What Is the Habitat of an Apple Tree?

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Apple trees grow best in full sun.
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Cultivated apple trees (Malus domestica) originated in Asia Minor, occurring throughout southwestern Russia, Pakistan, western China and northeastern India. Through travel and trade, apples gradually moved westward into Europe. They were brought to the United States by European settlers in the 17th century, where they have flourished ever since. They are an adaptable species of fruiting tree; apple tree adaptations and work by plant breeders has resulted in trees that thrive in U.S. Department of Agriculture plant hardiness zones 3 through 10.


General Apple Tree Habitat

State, province and country aside, apple trees grow best with full sun, in soil that is deep, moist and well-drained. Loamy soil—soil made of roughly equal parts sand, silt, clay and organic matter—is ideal for cultivating apple trees. Apple trees are extremely cold-hardy and bloom later than many other fruiting trees. They prefer a temperate climate, allowing for winter dormancy, a period of time when growth and development stop. They grow most productively in northern zones, within a latitudinal range of 35 to 50 degrees.


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Apple Trees in the Wild

Naturalized apple trees may be found along forest edges, in disused or abandoned fields, in shrubby areas and former clearings as well as around old homes and homesteads. You may also find the apple's close relative, the crabapple (Malus sylvestris) growing wild in the same habitats in USDA zones 4 through 8.


Because apples and crabapples grow best in full sun, they will fruit less and lose their vitality as other trees grow up around them. This is a result of too much shade and of root crowding. Apple trees also tend to crowd within their own crowns by growing too many branches for the amount of available sunlight and space. Apple trees growing in the wild often produce less fruit as a result.


Apple Tree Orchards

When planting your own orchard, consider that apple trees grow best on slopes, where cold air can sink and warm air can rise. Many apple orchards are planted this way. When there is still danger of frost in the spring, the flowers and buds of slope-growing trees will be at less risk of damage, because the coldest air will slide downhill. Orchard rows tend to be oriented north to south so that they are exposed to sunshine all day.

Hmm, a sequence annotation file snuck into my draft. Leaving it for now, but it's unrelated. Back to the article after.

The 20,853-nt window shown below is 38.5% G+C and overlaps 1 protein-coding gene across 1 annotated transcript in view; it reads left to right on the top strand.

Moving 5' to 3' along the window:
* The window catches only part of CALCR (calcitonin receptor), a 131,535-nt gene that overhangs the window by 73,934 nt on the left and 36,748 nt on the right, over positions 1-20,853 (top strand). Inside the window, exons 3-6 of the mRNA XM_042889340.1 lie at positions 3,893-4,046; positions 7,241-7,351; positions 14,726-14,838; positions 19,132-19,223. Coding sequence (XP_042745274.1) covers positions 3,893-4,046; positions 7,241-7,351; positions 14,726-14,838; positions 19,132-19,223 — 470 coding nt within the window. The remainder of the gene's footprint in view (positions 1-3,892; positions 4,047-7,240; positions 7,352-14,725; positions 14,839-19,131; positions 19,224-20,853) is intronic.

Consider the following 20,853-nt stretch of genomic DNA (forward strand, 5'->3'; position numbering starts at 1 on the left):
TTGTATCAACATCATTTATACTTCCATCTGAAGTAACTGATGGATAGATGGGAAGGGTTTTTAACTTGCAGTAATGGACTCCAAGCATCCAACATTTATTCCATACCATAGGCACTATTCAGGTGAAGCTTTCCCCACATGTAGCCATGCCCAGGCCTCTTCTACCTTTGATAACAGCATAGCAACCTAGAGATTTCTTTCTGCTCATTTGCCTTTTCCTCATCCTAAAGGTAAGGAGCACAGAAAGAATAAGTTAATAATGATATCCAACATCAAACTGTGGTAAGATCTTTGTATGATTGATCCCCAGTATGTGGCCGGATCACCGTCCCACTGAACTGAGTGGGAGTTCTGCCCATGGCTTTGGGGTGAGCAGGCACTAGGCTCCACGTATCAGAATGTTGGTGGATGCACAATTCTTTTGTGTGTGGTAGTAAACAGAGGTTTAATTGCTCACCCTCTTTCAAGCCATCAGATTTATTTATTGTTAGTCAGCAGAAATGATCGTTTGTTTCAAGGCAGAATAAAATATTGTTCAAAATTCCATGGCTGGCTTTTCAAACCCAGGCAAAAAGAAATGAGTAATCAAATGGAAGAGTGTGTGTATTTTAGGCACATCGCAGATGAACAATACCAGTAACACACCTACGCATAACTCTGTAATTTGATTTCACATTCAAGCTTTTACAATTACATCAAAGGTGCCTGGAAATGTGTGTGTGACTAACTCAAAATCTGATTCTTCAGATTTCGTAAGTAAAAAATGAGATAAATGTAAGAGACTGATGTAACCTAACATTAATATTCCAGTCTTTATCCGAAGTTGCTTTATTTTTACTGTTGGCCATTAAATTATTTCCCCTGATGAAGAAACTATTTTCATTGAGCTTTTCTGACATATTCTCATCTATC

Apple Trees in the Garden

If you are planting in your yard, the most important things to keep in mind are the basics: sun and well-drained, rich soil. You may want to test your soil so that you have a better sense of which kinds of fertilizer and organic matter (sawdust, manure, mulch, grass clippings and compost) will improve the texture and nutrient value of your soil.


When transplanting bare-root or potted apple trees, take time to dig a deeper, wider hole than necessary for the tree's roots. Loosening the soil up to three times the diameter of the root ball allows the tree's roots to expand into the soil and become firmly established in the garden. In general, avoid amending the soil before backfilling. Instead, add a layer of compost or mulch over the bare soil so the nutrients will slowly leach into the ground over the root ball.


Care of Apple Trees

There are several ways to encourage flourishing apple trees. If you are planting your own trees, this involves good site selection, soil preparation and seasonal pruning. If you are restoring and harvesting fruit from wild trees, "releasing" them will encourage greater yields of fruit. Releasing an apple tree involves removing any trees or shrubs growing next to or below the apple tree that may be restricting its sunshine over the course of the day.


Also sterilize your cutting tools and prune the tree when dormant to remove crowded, crossing and broken branches. Adding air circulation through the branches improves the tree's health and discourages fungal diseases. Thinning the fruits when they are the size of walnuts also gives the remaining fruits room to grow.


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